Minnesota’s Winona State University is facing a hefty fine for “seven serious workplace safety violations” related to asbestos removal from dormitories and other buildings on campus earlier this year.
According to an article in the Minneapolis-St. Paul Star Tribune, a complaint from the state Occupational Safety and Health Administration states that the university repaired or replaced insulation without taking the necessary precautions to protect workers from asbestos exposure.
According to an OSHA spokesperson, Winona State has contested the allegations and talks are currently underway between OSHA and the university.
Cristeen Custer, assistant vice president of marketing and communications at Winona State, said: “We take it seriously, and we do believe that we’ll come to a very positive result with our discussions with OSHA.”
When asked whether students may have been exposed to asbestos during any of the repair work, Custer said: “Obviously student safety is of critical importance to us and we would never jeopardize or take liberties with student or worker health. If there was a concern we would have alerted students.”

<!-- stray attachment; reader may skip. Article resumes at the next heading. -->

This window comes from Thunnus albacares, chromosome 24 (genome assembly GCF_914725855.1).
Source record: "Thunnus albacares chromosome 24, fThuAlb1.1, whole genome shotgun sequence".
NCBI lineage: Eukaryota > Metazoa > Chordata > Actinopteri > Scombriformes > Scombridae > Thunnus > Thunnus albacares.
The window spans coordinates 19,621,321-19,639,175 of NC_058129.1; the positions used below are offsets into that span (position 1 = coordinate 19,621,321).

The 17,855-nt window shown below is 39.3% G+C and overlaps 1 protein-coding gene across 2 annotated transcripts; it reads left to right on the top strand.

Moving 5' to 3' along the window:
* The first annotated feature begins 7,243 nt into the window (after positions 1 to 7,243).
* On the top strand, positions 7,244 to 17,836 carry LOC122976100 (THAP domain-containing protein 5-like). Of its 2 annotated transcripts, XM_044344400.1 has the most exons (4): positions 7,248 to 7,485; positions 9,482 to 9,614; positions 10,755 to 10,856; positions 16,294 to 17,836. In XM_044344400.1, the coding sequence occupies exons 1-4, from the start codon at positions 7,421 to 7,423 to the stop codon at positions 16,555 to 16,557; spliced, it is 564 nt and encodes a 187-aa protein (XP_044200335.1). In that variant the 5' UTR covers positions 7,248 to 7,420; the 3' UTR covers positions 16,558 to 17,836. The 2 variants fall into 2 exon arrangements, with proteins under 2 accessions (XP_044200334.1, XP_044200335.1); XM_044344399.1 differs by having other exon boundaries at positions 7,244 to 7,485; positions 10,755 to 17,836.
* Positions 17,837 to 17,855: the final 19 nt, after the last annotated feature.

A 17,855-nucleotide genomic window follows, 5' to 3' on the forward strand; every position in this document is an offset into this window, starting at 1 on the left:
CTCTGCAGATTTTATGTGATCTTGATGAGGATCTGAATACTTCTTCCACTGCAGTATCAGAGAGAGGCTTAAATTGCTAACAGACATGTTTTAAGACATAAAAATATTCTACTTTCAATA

The following violations were listed on the OSHA complaint:
• Asbestos work was not properly supervised in Lourdes Hall and Richards Hall, dormitories where plumbing work in a women’s bathroom and a water softener replacement occurred last February and May.
• Air was not monitored when asbestos was removed from piping, “resulting in employee exposure to unknown concentrations of asbestos fibers.”
• Workers did not use filtration or collection systems to clean asbestos-contaminated air.
• Workers were not wearing required protective clothing during asbestos removal.
• There were no signs warning workers about asbestos-containing materials at entrances to mechanical rooms, tunnels and other places on campus;
• Although employees have been repairing and removing asbestos for more than 10 years, the university has no monitoring records regarding exposure from any of that work from September 1995 through September 2005.